While ethical journalists are expected to keep their promises, the government doesn’t always respect such confidentiality agreements. The Justice Department has subpoenaed New York Times reporter James Risen three times regarding a court case against ex-CIA officer Jeffrey Sterling, who is accused of giving Risen information on a botched operation that targeted Iran’s nuclear program. The initial subpoena occurred during the Bush administration, while the other two were filed during Obama’s presidency.
In his motion to quash the most recent subpoena, which was filed in June, Risen and his attorneys argued that his work is protected by the New York state reporter’s privilege to withhold source identities and related information. Several court decisions have upheld this privilege, which isn’t officially recognized by a federal law.
The journalist’s motion to quash stated that the most recent subpoena was “part of a continuing pattern of government harassment of and retaliation against Mr. Risen for reporting important stories that exposed excessive wrongdoing during the Bush administration.”
In addition to the information on the CIA operation that Risen published in his 2006 book “State of War: The Secret History of the CIA and the Bush Administration,” he also wrote a New York Times article in 2005 with fellow reporter Eric Lichtblau that revealed the National Security Agency’s Bush-authorized use of warrantless wiretapping. This piece was damaging to the administration’s reputation, and the motion argued that such work had made Risen a target for government oppression.
The Justice Department argued in its response to the motion that the 2010 and 2011 subpoenas have no connection to the articles cited as having upset the government during the Bush administration.
Regardless of whether Risen’s repeated subpoenas represent government harassment, they do demonstrate the bond between source and reporter — and in the Sterling case and many others, the bond between whistle-blower and journalist.
While Risen may be willing to risk jail time to protect his sources, that promise of confidentiality for whistle-blowers is getting harder for reporters to keep as technology continues to advance.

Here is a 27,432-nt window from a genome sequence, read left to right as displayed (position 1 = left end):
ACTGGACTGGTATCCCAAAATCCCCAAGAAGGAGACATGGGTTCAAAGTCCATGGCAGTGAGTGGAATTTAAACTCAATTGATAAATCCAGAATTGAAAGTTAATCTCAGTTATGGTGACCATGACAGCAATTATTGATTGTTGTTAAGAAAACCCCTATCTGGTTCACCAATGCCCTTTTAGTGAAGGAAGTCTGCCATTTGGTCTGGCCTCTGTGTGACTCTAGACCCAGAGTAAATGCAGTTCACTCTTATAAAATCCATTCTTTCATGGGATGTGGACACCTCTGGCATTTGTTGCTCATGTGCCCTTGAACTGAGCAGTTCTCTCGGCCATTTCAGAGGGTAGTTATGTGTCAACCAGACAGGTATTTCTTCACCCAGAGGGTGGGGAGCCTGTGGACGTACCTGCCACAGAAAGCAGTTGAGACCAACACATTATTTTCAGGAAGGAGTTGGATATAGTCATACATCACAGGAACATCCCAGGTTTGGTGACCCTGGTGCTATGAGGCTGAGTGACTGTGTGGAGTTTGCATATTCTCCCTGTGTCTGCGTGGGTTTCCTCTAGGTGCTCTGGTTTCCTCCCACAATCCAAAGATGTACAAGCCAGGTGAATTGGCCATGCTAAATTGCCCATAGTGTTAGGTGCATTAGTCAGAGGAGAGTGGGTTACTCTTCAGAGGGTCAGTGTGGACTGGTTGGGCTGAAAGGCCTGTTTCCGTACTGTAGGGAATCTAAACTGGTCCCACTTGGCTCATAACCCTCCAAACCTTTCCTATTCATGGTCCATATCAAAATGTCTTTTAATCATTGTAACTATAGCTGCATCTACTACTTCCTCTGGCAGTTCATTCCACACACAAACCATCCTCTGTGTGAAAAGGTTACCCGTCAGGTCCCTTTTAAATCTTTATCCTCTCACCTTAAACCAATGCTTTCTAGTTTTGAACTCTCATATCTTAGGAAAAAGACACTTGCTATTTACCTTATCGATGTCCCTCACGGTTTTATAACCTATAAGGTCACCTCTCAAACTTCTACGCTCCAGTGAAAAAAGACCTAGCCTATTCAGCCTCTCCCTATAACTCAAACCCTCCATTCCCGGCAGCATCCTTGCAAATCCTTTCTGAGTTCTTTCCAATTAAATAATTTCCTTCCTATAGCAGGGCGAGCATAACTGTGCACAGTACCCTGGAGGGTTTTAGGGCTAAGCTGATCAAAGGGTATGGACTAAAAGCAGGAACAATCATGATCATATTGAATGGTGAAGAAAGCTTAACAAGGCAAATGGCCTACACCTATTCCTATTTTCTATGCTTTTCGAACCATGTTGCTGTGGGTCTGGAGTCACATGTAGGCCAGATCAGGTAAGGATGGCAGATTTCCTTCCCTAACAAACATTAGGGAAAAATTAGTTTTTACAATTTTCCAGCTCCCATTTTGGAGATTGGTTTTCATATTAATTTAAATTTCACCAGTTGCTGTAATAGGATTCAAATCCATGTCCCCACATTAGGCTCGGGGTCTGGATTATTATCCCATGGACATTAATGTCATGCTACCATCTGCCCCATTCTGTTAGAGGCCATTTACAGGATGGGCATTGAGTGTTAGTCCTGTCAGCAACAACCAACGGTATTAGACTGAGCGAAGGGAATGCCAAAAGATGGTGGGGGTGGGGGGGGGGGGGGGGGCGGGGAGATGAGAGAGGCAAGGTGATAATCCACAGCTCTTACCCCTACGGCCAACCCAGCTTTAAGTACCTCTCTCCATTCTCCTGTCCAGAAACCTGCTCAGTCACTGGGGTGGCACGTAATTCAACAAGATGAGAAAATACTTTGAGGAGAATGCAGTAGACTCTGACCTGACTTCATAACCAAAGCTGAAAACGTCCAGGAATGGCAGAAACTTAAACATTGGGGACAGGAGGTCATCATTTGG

Although reporters like Risen still face subpoenas, Dalglish said the practice will probably taper off because technology now lets the government access reporters’ credit cards, phone records, airplane ticket purchases and other documents that can point toward people who may be the anonymous whistle-blowers mentioned in articles.
These electronic trails can be used to build circumstantial cases against alleged whistle-blowers.
For example, the government can access reporters’ phone records as long as it notifies them afterward within a specified time frame, Dalglish said. There is no such notification requirement for government employees, however, so the government could pull a suspected leaker’s information and see if he or she has called any reporters.
“The advice we’ve been giving reporters is: Do not use anything that can be electronically tracked,” Dalglish said. “Use manila envelopes. Meet sources on park benches.”
It’s as though secure methods for interviewing confidential sources have backtracked to the tried-and-true techniques used years before the Internet came along.
While Horvit agrees that the government’s ability to access phone records and other information could discourage whistle-blowers from approaching journalists, the practice of subpoenaing reporters will probably have a more immediate chilling effect.
“If the government has the ability to simply subpoena, sue, demand and get that information, and potential sources see this, it will have a huge dampening effect on information being given to the press,” he said.
There may also be a chilling effect on news organizations, which could be discouraged from pursuing controversial stories that could lead to costly legal proceedings.
“There still are many news organizations that are willing to go to court and fight the battle,” he said. “But there are fewer that can do that without giving it a thought.”
WIKILEAKS, OF COURSE
Pvt. Bradley Manning was arrested in July 2010, accused of leaking classified national security information to WikiLeaks, headed by Julian Assange. The information leaked included thousands of U.S. State Department cables and a “Collateral Murder” video that showed a 2007 Afghanistan shooting incident that left several dead, including two Reuters employees.
Media outlets reported that Manning was harshly treated in prison in the months following his arrest. He was reportedly kept in solitary confinement for 23 hours a day and was regularly forced to strip naked. This treatment was widely protested by advocacy groups, and Manning is no longer kept in solitary.
The government has also pursued a grand jury investigation of WikiLeaks.
“There is already a chilling effect created by what’s happened,” Brian said. “I think it’s really important for the journalism community and advocacy world … to really push back against the idea that a legitimate response to WikiLeaks is to crack down on whistle-blowers. It’s not.”
The WikiLeaks scandal emboldened intelligence agencies to push the Obama administration toward a tougher policy on national security leaks, she said.
The leaking of highly classified information to WikiLeaks raised security fears that are hard to ignore. One of the biggest questions is whether future leaks to the website can be stopped.
Creating a chilling effect may be one motivation for the strong stance the government has taken against WikiLeaks and the harsh treatment Manning received in jail, Kohn said. Although his prison conditions were eased in May, the message is clear: People should think twice before giving government information to WikiLeaks, because if they do, they risk becoming the next Bradley Manning — and enduring all the problems that come with that distinction.